What is a VPN?

Whether you’re trying to keep your online activity private and secure, bypass geo-restrictions, or just do peer-to-peer file sharing, you’re going to need a VPN. Many people wonder, “what is a VPN?” If you’ve never used one before, you might have a lot of questions: do VPNs really work? Is a VPN necessary? Luckily, we’re here to help—here’s everything you should know about virtual private networks. 

A virtual private network, or VPN, is a connection method that will mask your IP address and establish an encrypted connection. The private network of a VPN is much more secure than a WiFi hotspot and makes it incredibly difficult for prying eyes to track your online activity. But what is VPN protection?

All VPNs do more than just mask your IP address—they give you a new one. You might be surfing the web from the United States, but your VPN can route your connection to a proxy server in Europe. Most websites that you visit will assume you’re located in Europe, not the United States.

Image from Wikipedia

The level of encryption that VPNs offer can also protect sensitive information. If you need to check your bank account or send an email on a public WiFi network, using a VPN can keep anyone else from eavesdropping.

What Does a VPN Do?

So, you understand the VPN meaning and how it can keep your online activity anonymous, but why do so many people use them on a daily basis? Well, the benefits and usage of an online VPN can vary, but there are a couple of key reasons why they’re so popular. 

  • Secure Browsing

The most obvious reason is privacy and security. Even if you only use the internet to check social media or send a few emails, your personal information is still at risk. VPNs keep you from leaving any trace of your online presence behind, and their encryption makes it that much harder for intruders to find and use your data.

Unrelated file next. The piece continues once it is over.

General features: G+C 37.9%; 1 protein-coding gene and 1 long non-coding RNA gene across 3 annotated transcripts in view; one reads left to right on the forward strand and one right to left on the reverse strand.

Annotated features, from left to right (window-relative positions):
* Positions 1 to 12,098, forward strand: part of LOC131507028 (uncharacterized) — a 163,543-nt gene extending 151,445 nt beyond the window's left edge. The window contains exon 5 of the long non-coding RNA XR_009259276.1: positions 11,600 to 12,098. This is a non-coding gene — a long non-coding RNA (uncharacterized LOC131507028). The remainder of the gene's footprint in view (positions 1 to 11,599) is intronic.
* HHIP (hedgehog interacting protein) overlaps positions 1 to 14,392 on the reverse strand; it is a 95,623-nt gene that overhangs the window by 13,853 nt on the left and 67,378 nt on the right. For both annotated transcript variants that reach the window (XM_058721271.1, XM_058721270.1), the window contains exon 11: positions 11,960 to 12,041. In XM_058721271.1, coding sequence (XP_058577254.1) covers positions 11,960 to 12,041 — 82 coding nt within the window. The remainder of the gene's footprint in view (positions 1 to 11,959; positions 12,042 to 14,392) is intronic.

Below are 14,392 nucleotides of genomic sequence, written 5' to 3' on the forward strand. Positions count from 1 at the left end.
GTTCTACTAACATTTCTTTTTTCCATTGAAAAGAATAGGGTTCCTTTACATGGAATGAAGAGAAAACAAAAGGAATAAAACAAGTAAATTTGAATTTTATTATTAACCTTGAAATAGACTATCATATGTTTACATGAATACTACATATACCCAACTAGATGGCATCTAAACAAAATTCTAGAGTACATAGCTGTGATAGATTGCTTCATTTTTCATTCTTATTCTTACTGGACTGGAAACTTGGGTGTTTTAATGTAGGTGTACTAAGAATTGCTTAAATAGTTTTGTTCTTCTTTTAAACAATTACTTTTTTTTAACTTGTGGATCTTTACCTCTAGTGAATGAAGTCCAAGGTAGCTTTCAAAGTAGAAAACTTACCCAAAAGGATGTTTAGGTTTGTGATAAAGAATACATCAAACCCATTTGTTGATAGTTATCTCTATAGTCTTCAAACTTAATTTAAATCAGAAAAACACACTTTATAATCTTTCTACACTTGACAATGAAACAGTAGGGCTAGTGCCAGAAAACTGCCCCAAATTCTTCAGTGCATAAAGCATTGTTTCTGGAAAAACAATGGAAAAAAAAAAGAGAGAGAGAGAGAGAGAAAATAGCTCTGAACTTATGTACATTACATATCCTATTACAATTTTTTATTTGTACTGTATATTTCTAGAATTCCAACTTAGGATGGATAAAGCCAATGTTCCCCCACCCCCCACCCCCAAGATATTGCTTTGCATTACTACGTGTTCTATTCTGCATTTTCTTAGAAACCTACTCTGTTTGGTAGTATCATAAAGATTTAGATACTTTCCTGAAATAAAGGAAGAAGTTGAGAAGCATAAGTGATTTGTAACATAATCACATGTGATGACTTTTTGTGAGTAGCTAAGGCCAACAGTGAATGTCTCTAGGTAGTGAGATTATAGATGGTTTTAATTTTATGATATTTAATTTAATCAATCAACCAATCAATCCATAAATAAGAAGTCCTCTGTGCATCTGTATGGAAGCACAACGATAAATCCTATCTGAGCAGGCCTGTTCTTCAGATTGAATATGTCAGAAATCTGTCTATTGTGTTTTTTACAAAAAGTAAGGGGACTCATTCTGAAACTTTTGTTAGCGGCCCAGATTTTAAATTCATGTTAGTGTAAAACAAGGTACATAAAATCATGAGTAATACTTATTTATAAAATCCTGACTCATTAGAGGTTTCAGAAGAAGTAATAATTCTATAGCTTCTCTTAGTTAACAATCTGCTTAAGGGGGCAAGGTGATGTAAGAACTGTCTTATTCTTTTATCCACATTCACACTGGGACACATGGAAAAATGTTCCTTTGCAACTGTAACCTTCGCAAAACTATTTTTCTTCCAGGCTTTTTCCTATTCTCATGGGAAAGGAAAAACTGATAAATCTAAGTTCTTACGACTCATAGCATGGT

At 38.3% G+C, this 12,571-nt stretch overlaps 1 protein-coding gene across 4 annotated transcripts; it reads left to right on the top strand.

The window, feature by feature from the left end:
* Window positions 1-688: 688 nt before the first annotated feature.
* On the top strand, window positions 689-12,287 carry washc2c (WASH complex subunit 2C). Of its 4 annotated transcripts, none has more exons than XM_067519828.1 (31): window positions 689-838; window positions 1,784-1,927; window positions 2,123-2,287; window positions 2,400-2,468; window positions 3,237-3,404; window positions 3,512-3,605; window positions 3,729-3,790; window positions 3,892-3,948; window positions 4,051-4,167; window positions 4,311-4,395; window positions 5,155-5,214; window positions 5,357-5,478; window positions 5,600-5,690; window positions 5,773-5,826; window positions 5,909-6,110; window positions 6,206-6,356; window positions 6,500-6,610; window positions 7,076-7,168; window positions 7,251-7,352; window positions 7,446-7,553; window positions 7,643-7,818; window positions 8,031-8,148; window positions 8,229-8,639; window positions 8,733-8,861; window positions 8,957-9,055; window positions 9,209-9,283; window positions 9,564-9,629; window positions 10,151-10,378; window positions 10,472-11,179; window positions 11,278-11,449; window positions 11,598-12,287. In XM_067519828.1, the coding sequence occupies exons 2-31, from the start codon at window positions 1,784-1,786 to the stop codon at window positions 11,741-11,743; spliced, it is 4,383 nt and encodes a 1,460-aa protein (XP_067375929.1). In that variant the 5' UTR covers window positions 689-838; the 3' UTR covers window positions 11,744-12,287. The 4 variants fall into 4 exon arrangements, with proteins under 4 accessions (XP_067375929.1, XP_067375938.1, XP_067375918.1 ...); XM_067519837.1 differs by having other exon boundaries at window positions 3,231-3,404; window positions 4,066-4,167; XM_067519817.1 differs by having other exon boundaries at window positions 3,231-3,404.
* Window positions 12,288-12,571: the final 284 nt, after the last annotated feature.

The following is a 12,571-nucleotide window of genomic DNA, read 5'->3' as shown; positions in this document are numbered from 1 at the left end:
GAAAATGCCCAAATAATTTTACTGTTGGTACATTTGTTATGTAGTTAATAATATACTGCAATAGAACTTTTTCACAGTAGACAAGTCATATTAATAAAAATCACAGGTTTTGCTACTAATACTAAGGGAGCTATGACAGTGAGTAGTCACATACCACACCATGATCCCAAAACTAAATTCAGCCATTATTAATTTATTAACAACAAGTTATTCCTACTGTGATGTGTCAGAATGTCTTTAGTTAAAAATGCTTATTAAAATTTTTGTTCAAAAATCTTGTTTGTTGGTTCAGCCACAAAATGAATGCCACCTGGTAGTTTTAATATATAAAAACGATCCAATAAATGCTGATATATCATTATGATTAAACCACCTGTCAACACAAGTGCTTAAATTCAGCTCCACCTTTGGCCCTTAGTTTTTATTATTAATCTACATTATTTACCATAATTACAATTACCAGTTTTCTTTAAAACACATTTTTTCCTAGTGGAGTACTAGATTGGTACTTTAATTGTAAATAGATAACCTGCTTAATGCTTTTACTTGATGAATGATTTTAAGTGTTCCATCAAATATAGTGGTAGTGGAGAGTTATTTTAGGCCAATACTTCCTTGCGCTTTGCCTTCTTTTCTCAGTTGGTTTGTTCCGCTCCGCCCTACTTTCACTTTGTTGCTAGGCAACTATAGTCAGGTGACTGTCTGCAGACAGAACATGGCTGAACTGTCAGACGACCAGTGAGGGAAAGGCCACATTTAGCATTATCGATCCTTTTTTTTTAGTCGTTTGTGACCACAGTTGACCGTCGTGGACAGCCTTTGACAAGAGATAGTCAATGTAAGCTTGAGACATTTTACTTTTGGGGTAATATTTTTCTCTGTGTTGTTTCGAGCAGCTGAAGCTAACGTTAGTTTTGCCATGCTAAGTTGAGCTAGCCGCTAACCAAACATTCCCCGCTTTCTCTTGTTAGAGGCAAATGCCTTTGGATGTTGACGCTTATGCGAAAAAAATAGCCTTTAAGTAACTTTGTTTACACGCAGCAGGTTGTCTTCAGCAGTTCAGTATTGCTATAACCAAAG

Image from NordVPN

If you have plans for P2P file-sharing or torrenting, that’s data you’d want to protect from prying eyes. 

  • Geo-Restrictions and Streaming

Besides extra security, plenty of people use VPNs to bypass geographical restrictions. ISPs in some countries may restrict access to social media sites and streaming services. When you try to access one of these blocked sites, your IP address gives your location away. 

Image from VyprVPN

With a VPN, however, you can use a proxy server, which makes it seem like you’re somewhere you’re not. You might be at a home country, but a VPN can trick firewalls into thinking you’re halfway around the world. In fact, one 2018 survey found that 100 million people in China use VPNs regularly to get around those internet restrictions. 

Even if the country you live in doesn’t restrict access, your work or school WiFi network may block certain sites—and many VPNs can get around those restrictions too. 

  • Are VPNs Legal?

Given that you can use VPNs for downloading media content or to access blocked sites, you might question whether these networks are even legal. The answer is yes—VPNs are legal to use in most countries, including the US. Some places with heavy censorship do place heavy restrictions on VPN use.